Madeline Walton-Hadlock is the Early Education Manager at the San José Public Library and a member of the ALSC Managing Children’s Services Committee. You can reach her at madeline.walton-hadlock@sjlibrary.org 

5 comments

  1. Tracee Yawger

    I like this approach, as it does encourage us to consider the individual in front of us. I would love to hear some suggestions for conversation starters regarding the parent-on-cellphone scenario 🙂

  2. Tess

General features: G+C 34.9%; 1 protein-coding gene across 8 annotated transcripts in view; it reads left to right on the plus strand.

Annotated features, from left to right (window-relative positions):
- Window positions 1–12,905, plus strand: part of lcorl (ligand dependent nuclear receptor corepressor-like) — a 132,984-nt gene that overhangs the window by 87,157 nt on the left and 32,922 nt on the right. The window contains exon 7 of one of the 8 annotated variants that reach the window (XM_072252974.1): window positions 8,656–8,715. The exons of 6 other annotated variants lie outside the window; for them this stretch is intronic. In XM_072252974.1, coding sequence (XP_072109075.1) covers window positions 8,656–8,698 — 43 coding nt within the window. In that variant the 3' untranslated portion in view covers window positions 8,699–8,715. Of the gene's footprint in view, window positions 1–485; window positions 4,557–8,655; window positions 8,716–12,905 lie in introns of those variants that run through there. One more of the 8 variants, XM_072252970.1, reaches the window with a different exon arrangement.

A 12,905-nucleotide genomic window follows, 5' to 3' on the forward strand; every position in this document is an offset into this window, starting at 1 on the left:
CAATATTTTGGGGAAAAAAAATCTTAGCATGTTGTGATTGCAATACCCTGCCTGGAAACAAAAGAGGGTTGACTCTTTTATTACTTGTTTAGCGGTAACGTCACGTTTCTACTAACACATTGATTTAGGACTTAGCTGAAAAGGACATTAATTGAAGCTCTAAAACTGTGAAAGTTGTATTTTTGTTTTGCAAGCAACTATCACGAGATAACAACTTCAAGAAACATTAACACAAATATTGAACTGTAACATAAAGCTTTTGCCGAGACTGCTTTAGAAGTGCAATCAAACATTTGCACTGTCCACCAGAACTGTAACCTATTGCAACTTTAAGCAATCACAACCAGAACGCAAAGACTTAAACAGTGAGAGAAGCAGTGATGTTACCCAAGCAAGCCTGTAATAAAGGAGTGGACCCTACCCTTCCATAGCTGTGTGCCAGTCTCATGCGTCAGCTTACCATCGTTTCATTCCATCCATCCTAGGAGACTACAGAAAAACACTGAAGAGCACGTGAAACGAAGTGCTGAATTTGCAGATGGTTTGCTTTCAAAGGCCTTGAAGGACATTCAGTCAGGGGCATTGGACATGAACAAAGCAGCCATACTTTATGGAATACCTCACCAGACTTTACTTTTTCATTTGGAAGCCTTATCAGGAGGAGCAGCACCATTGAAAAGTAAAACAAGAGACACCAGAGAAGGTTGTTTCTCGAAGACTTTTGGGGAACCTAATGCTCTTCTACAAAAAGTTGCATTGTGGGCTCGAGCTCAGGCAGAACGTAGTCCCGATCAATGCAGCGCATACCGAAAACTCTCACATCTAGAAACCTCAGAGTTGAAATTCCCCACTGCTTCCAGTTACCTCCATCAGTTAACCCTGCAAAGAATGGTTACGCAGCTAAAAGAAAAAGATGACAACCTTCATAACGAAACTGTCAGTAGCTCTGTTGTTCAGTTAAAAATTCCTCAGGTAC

I think during programs (or preferably before they begin) it is totally acceptable to include a “please put your phones away” message in your preamble and encourage hands-on engagement during the program. Other than that, I guess you could distract the parent playing Candy Crush while her toddler plays with toys by commenting on something cute the kid is doing while you ignore the cellphone/Candy crush time completely. However, it is very difficult to see exactly what folks are doing on their phones without being really creepily nosy and actually looking. I am not sure I would be able to tell the difference at distance between Candy Crush and texting a co-parent about supper plans. And I’m not judging either activity! I am actually all for bored, stressed parents taking a bit of down time in the library as long as they keep their kids near them and manage their behavior (intervene when they fight over toys etc.) Caveat: Situations that involved perpetually ignored, disruptive children need to be attended to and their caregivers need to be reminded as diplomatically as possible that they must supervise their children appropriately for the safety and comfort of everyone. Sometimes our diplomacy skills are tested to the extreme but most often the parents realize they have been slacking and get on with things the way grown ups should, no harm done.